Two days later I went under, and was not only sliced but punctured. When I woke up I learned that the surgeon had inserted three temporary pins to keep the bones in place, but I couldn’t see them yet under all the bandages. I was to start changing the dressings the following day, though I didn’t know exactly how. “Just look at how the bandages are now, and try to do the same thing,” they said. So, at home one day later, I laid out all my supplies—wet and dry gauze, plus a few things that the Internet recommended to keep my hand clean—and got unwrapped. My hand, still puffy and discolored from the initial impact, sprouted three rubber-capped pins from beneath the knuckles of the last two fingers, and an inch-long incision with sutures that poked up like insect legs. Everything was coated with either dried blood or yellow antiseptic goop from the wet bandage. I was horrified. That first dressing change took about three times as long as necessary because I was trying not to faint.

I still had to wear a splint that came up to my elbow. Over the next four weeks I learned how to competently unwrap and rewrap it, how to keep my skin clean around the pins, and how to place my arm somewhat comfortably upright while I slept. For day-to-day activities I relied to an uncomfortable extent on my friends, who dropped by to wash my dishes, clean the cats’ litter box, trim the nails on my good hand, and change the sheets on my bed. When I returned to work after a week off, I found my mouse thoughtfully repositioned to the left of the keyboard and the buttons reconfigured for left-handed clicking. I worked myself up to a pretty good typing speed with one hand. Out in public, I tolerated a stream of questions about what happened to my “arm”. It wasn’t readily apparent that a case of broken fingers could warrant such an extensive bandage.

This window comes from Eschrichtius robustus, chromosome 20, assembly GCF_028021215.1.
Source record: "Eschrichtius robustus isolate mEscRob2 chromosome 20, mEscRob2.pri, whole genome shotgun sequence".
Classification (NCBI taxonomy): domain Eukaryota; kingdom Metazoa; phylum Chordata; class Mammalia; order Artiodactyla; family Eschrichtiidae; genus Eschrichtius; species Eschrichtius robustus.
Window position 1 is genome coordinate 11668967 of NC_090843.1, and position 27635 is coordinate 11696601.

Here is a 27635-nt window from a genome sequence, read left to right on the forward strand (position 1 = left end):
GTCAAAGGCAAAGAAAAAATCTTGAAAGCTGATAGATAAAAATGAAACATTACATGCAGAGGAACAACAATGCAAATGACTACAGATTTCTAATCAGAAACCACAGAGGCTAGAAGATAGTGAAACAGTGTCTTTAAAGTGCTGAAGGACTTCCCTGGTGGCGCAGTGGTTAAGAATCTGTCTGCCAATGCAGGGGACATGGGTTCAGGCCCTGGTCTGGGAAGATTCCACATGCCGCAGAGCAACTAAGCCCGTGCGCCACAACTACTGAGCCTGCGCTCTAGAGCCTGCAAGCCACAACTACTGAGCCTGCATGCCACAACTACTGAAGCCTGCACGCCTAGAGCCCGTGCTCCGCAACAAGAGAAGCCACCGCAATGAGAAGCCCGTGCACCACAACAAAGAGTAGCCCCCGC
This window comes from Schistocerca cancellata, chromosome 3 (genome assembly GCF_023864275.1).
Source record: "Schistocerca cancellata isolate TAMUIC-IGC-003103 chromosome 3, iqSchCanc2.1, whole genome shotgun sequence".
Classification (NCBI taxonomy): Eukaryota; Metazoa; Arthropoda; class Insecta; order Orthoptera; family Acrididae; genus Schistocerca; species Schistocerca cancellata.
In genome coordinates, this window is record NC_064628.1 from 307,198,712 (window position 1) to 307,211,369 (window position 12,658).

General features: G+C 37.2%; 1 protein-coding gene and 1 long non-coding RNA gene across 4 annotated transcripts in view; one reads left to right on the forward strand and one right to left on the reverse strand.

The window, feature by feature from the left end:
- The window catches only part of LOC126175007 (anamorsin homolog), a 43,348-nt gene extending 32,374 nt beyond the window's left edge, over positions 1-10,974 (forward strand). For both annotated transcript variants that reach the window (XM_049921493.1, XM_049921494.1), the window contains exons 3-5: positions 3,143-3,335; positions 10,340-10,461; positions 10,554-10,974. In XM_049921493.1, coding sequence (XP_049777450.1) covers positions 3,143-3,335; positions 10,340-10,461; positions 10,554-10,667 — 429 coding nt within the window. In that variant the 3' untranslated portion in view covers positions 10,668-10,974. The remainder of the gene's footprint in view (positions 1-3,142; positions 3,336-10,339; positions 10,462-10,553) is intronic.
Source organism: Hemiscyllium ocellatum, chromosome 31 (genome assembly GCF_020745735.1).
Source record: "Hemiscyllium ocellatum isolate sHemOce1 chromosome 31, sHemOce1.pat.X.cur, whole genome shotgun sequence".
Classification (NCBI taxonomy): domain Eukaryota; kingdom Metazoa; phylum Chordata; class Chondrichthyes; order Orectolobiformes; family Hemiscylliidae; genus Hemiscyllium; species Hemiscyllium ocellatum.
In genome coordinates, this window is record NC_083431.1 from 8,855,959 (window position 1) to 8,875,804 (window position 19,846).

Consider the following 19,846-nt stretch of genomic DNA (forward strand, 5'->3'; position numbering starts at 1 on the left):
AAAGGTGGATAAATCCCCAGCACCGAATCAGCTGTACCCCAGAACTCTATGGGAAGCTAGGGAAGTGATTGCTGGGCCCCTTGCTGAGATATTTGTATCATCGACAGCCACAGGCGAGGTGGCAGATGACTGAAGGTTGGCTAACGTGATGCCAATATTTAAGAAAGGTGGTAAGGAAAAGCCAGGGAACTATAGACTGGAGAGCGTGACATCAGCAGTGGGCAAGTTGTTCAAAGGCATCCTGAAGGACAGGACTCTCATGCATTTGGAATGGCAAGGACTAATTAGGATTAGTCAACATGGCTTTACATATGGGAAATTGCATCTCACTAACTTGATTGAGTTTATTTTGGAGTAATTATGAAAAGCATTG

Though I was taking hydrocodone and ibuprofen, the pain and sheer frustration had me crying in bed more than once. I missed riding my bike and taking care of my own household chores. I wanted to chop vegetables and cook. I wanted to not have metal shafts sticking through my bone and flesh; they inflamed the skin on my hand, and hurt like a bitch when my muscles twitched involuntarily. Everything was itchy, too. After the wounds had healed enough that I no longer needed to change my dressings, I still unwrapped the hand every day to attempt to dry out the rash that had formed, and to “milk” (in the words of my doctor) my increasingly stiff wrist and hand. Some of my friends wanted to see the pins during these episodes, while others hurried out of the room before the bandages were undone.

One month after surgery came the day I both longed for and dreaded: pin removal without anesthetic. Neither the surgeon nor her staff had told me what to expect with that, so I did some Googling (“pins removed from hand + pain”) and watched a couple videos on YouTube (“Pins removed from Brian’s hand NO ANESTHESIA!!”). I didn’t like what I saw—there were pliers involved—but I liked the fact that it seemed to be a quick procedure. When my appointment came, I put my head down so I couldn’t see anything while the doctor pulled and twisted and coached me to breathe deeply. It was over in a minute. I felt hugely relieved, but chagrined when the doctor wrapped my arm in the same splint I had already been trapped in for weeks. Fortunately she immediately sent me down the hall to a physical therapist, who unwrapped me and disdainfully threw the big splint into the garbage. She then gave me a molded thermoplastic split that covered only my hand; and with it, some measure of the freedom I had been sorely missing.

That was six weeks ago. Although my hand isn’t operating at full capacity, I am no longer wearing a splint of any kind, and the limits on what I can do in an average day have been stripped away. I am riding my bike all over town again, and washing my own dishes with a slightly funny grip on the sponge. I do my prescribed hand exercises at least three times a day, though I should be doing more. Twice a week I see my therapist, who measures my fist-forming ability and tries to massage the scar tissue into oblivion. She tells me that someday this will be just a bad memory.